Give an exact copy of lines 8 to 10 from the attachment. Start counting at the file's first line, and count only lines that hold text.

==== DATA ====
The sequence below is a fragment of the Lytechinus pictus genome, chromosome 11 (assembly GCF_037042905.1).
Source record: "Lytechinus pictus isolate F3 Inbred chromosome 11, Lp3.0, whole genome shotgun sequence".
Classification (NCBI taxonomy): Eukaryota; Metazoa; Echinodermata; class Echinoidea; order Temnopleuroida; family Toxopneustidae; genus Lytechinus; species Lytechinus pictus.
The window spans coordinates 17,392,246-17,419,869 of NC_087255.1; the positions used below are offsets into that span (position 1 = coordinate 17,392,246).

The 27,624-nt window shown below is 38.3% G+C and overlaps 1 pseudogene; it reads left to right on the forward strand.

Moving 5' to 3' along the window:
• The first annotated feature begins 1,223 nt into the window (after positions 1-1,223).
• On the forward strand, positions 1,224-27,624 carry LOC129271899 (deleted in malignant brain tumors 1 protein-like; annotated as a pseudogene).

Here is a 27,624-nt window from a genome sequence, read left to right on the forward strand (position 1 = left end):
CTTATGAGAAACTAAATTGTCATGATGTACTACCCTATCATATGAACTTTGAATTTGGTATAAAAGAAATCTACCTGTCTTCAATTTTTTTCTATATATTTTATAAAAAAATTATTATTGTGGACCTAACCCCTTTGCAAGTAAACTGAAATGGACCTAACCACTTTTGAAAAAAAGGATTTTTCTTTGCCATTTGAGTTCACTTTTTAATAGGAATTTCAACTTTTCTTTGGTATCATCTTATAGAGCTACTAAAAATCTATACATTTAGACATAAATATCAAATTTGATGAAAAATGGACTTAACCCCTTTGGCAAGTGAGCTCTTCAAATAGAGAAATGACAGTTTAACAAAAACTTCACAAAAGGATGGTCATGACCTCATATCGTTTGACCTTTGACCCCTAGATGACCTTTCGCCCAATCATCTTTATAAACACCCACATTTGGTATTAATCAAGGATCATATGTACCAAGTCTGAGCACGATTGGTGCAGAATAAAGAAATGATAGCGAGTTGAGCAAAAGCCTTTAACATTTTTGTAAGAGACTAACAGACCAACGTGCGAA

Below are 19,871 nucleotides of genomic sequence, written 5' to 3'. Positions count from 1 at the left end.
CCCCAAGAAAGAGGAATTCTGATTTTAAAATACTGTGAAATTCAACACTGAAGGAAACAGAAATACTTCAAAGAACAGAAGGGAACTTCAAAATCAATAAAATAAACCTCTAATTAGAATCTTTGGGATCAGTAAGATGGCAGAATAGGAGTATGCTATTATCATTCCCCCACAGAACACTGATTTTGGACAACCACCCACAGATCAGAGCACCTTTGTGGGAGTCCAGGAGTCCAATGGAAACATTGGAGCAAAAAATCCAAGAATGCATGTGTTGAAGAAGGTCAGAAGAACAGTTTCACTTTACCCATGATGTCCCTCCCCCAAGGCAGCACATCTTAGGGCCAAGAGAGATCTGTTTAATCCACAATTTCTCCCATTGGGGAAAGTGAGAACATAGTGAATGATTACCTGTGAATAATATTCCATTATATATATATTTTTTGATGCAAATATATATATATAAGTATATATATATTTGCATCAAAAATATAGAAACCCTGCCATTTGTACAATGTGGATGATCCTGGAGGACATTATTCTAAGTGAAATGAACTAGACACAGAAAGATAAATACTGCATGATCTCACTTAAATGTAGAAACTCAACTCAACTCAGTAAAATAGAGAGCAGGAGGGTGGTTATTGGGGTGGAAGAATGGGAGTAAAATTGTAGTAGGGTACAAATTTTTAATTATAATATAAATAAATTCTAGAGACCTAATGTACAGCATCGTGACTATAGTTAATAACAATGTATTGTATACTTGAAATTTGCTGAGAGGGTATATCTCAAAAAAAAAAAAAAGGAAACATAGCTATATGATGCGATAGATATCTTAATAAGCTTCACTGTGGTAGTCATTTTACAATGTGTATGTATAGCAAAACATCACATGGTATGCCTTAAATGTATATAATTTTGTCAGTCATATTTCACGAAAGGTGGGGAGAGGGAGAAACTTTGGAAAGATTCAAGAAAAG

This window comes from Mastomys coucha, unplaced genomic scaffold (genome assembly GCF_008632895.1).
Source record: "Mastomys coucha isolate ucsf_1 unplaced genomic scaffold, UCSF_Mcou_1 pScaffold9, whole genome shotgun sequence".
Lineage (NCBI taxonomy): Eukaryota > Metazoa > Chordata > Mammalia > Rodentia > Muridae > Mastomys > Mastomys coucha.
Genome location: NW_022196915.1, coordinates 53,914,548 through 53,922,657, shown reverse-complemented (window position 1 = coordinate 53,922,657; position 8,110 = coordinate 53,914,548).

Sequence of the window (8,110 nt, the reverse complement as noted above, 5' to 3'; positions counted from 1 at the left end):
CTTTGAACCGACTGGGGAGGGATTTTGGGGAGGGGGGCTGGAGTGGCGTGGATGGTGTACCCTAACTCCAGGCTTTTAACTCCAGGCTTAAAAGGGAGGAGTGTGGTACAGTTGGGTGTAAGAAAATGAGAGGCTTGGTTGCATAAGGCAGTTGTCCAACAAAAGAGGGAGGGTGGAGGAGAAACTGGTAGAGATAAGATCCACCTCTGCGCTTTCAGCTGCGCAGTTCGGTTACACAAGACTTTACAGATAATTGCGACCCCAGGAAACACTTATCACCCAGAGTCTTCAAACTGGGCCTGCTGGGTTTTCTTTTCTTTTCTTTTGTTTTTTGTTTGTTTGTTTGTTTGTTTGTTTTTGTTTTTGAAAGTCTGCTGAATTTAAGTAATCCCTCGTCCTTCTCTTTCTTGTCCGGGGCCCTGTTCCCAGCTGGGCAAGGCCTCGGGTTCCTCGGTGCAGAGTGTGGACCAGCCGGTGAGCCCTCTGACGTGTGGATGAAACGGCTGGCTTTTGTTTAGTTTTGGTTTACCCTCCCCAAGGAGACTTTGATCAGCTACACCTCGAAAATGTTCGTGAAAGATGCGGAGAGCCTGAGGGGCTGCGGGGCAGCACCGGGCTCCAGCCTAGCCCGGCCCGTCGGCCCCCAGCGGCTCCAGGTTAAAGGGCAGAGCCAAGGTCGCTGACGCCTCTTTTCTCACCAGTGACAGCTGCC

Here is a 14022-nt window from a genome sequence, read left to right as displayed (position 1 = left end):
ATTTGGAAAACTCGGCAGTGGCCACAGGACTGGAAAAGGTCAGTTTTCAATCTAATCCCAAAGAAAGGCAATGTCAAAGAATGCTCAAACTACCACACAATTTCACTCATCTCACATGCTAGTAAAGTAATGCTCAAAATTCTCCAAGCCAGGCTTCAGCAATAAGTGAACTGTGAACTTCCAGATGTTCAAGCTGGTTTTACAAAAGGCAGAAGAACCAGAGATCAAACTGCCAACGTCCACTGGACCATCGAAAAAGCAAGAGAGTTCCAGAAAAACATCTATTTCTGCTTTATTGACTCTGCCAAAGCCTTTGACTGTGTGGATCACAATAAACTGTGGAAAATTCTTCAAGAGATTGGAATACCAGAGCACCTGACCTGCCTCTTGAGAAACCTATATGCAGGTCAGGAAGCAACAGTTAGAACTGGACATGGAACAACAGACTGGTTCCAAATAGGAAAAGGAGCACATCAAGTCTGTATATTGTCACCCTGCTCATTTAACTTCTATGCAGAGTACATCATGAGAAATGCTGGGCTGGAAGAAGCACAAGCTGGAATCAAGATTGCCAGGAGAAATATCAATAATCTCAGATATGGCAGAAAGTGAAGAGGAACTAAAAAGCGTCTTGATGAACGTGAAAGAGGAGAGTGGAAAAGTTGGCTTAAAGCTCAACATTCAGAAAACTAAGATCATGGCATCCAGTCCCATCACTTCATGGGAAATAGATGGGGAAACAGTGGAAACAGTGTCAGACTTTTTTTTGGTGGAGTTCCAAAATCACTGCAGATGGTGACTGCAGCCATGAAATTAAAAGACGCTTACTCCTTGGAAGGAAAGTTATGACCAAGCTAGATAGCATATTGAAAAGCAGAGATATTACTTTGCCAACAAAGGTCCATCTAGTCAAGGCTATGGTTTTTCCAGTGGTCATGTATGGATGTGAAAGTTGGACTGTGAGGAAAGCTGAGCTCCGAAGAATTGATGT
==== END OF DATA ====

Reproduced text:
• On the forward strand, positions 1,224-27,624 carry LOC129271899 (deleted in malignant brain tumors 1 protein-like; annotated as a pseudogene).

Here is a 27,624-nt window from a genome sequence, read left to right on the forward strand (position 1 = left end):
CTTATGAGAAACTAAATTGTCATGATGTACTACCCTATCATATGAACTTTGAATTTGGTATAAAAGAAATCTACCTGTCTTCAATTTTTTTCTATATATTTTATAAAAAAATTATTATTGTGGACCTAACCCCTTTGCAAGTAAACTGAAATGGACCTAACCACTTTTGAAAAAAAGGATTTTTCTTTGCCATTTGAGTTCACTTTTTAATAGGAATTTCAACTTTTCTTTGGTATCATCTTATAGAGCTACTAAAAATCTATACATTTAGACATAAATATCAAATTTGATGAAAAATGGACTTAACCCCTTTGGCAAGTGAGCTCTTCAAATAGAGAAATGACAGTTTAACAAAAACTTCACAAAAGGATGGTCATGACCTCATATCGTTTGACCTTTGACCCCTAGATGACCTTTCGCCCAATCATCTTTATAAACACCCACATTTGGTATTAATCAAGGATCATATGTACCAAGTCTGAGCACGATTGGTGCAGAATAAAGAAATGATAGCGAGTTGAGCAAAAGCCTTTAACATTTTTGTAAGAGACTAACAGACCAACGTGCGAA